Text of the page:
On December 7, 2016, the Eleventh Circuit Court of Appeals issued a decision in United States Equal Employment Opportunity Commission v. St. Joseph’s Hospital, Inc., holding in part that the Americans with Disabilities Act (ADA) does not mandate reassignment without competition. The employee at issue – Leokadia Bryk – was employed as a nurse in the psychiatric ward of St. Joseph’s Hospital in Tampa, Florida for over 20 years. After undergoing hip replacement surgery in 2009, Bryk began using a cane to walk. After becoming concerned that the patients could use the cane as a weapon, the hospital advised Bryk that she could no longer use the cane in the psychiatric ward, but offered her the opportunity to remain employed with the hospital and gave her 30 days to identify and apply for other positions. The hospital permitted Bryk to compete with other internal applicants – as opposed to being in the general pool of job applicants – although Bryk did not meet the normal criteria for a transfer.

According to the facts developed in the district court, Bryk spent the first two weeks of the 30-day period on vacation, and did not apply for another position until three weeks into her 30-day window. Instead of applying for available positions through internal channels as an active employee, Bryk submitted her applications as though she was an external applicant. According to the EEOC, Bryk applied for three positions for which she was qualified. However, the hospital did not interview Bryk for any of those positions. After the 30 days expired and Bryk was terminated, the EEOC filed a lawsuit under the ADA, alleging that the hospital failed to provide Bryk with a reasonable accommodation by not allowing her to use a cane while working in the psychiatric ward and by not reassigning her to a vacant position without requiring her to compete with other applicants for those jobs.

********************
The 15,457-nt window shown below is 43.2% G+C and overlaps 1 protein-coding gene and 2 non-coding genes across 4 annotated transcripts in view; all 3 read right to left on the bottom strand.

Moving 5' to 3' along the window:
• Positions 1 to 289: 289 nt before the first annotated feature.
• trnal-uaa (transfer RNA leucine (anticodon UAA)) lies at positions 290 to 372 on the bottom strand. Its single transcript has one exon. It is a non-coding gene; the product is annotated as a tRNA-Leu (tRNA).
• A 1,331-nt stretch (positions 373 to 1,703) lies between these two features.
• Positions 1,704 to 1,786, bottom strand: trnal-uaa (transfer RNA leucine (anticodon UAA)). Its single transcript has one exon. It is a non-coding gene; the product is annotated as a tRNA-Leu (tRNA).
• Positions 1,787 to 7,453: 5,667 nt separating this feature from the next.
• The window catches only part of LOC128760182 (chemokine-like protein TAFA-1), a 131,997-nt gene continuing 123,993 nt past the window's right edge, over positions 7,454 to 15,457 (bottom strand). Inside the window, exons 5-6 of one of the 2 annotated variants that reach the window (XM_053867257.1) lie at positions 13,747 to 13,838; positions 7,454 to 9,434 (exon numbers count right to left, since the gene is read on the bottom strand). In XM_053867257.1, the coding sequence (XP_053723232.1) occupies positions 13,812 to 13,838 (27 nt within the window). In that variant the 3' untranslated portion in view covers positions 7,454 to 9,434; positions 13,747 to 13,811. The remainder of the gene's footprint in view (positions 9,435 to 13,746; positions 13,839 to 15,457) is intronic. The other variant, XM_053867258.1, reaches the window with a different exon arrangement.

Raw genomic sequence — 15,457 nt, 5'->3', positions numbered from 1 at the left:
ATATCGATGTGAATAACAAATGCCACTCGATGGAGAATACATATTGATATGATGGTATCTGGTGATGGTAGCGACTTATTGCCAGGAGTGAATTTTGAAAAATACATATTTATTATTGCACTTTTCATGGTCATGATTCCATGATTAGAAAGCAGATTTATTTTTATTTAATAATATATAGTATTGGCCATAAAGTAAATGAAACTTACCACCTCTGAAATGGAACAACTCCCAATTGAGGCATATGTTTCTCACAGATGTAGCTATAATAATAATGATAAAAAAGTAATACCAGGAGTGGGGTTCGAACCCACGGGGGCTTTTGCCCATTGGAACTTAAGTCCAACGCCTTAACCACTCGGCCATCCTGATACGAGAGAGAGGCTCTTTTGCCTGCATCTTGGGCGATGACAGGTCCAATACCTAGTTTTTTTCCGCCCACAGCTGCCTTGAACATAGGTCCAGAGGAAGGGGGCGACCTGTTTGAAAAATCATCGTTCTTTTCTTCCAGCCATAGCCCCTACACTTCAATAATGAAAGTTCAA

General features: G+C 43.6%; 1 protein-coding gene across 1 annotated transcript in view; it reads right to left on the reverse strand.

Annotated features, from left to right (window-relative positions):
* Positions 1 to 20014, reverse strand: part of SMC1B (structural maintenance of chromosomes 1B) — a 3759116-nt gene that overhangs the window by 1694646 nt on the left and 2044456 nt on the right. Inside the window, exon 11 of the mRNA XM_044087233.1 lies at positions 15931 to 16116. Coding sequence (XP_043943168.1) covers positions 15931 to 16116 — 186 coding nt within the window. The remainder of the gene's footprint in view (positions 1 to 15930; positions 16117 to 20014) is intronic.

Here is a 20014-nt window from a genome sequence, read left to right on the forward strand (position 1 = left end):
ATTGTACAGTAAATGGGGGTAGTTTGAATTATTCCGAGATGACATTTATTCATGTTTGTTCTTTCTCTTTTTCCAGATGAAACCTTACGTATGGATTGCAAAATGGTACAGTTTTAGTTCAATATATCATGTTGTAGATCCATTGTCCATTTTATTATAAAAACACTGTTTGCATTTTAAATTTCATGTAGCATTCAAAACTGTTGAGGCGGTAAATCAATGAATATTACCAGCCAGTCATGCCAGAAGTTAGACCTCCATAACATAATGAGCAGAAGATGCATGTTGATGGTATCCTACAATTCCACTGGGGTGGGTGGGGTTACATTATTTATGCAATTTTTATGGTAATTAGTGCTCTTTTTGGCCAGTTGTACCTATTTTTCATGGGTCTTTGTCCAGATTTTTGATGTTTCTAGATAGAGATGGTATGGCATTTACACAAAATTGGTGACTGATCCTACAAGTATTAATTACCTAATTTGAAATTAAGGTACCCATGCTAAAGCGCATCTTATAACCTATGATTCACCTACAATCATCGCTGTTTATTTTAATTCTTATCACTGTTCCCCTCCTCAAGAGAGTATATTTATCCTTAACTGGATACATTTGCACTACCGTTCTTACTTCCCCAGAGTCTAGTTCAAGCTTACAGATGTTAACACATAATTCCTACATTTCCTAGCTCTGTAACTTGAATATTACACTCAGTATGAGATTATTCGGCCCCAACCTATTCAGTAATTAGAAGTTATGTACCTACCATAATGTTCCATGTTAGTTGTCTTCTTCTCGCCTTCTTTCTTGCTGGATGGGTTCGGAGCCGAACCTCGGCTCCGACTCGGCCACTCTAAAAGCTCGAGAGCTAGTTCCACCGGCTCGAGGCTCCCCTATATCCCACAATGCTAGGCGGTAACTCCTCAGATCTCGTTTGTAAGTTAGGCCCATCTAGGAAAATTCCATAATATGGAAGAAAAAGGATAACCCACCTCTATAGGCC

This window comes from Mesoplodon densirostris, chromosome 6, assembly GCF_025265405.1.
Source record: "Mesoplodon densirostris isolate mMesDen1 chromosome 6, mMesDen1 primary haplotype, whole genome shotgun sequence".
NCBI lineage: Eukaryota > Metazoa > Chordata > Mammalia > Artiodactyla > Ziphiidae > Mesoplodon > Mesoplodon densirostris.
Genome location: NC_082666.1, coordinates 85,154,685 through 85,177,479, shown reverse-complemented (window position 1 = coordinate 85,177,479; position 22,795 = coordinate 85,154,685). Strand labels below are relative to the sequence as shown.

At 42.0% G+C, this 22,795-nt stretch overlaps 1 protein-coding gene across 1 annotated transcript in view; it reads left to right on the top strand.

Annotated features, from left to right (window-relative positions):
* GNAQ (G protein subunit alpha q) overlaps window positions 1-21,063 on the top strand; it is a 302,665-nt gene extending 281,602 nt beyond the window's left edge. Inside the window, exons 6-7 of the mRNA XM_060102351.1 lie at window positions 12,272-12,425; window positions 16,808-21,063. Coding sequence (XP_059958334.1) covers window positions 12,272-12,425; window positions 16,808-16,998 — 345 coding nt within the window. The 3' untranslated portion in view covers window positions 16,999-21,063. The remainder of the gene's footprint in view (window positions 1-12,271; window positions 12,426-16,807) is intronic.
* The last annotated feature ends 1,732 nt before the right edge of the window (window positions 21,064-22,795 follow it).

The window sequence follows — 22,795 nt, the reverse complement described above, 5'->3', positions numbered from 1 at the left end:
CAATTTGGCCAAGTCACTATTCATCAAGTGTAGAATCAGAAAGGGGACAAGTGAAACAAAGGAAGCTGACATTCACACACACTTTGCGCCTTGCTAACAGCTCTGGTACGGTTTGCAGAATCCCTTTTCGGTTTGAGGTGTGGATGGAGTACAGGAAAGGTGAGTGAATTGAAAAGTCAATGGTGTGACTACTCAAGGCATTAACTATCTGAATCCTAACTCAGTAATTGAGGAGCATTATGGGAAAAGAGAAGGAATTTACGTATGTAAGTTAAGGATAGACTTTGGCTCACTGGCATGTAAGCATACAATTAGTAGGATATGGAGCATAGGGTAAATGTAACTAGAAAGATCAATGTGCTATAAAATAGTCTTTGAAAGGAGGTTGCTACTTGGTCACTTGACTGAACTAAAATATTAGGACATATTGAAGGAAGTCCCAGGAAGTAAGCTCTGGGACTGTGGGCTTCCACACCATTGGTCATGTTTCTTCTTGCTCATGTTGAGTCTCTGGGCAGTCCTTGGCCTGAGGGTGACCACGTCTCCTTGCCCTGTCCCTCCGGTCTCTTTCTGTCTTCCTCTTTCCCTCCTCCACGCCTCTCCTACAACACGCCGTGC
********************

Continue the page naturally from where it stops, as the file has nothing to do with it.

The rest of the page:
On cross motions for summary judgment, the district court found that the hospital was reasonable in not permitting Bryk to use a cane in the psychiatric ward, but found that there was a genuine issue of material fact on the job transfer issue. At trial, the jury found that the hospital made good faith efforts to identify and make a reasonable accommodation for Bryk and, therefore, the district court entered judgment in favor of the hospital.

On appeal, after holding that Bryk was disabled and was a qualified individual under the ADA, the Eleventh Circuit addressed the EEOC’s argument that the ADA mandates noncompetitive reassignment. Holding that the ADA does not require such noncompetitive reassignment, the Eleventh Circuit cited existing precedent that, under the ADA, employers are only required to provide “alternative employment opportunities reasonably available under the employer’s existing policies.” In support of its holding, the Eleventh Circuit cited US Airways, Inc. v. Barnett (2002), where the Supreme Court held that the ADA does not require an employer to assign a disabled employee to a particular position even though another employee is entitled to that position under the employer’s established seniority system.

The Eleventh Circuit held that while the case before it did not involve a seniority system, it did involve a best-qualified applicant policy and that undermining such a policy in the hospital setting could have a detrimental effect on both the hospital and on its patients. The court concluded that “the intent of the ADA is that an employer needs only to provide meaningful equal employment opportunities, and that the ADA was never intended to turn nondiscrimination into discrimination against the non-disabled.”
The Eleventh Circuit’s holding in EEOC v. St. Joseph’s Hospital (No. 15-14551, 2016 WL 7131479) provides important contours and limits to the ADA’s reasonable accommodation requirement, particularly in the healthcare setting. The attorneys at Chilivis Grubman represent all types of businesses – particularly in the healthcare industry – in connection with employment-related litigation. For any questions, or if we can be of any assistance with such a matter, please contact us at (404) 262-6505 or sgrubman@cglawfirm.com.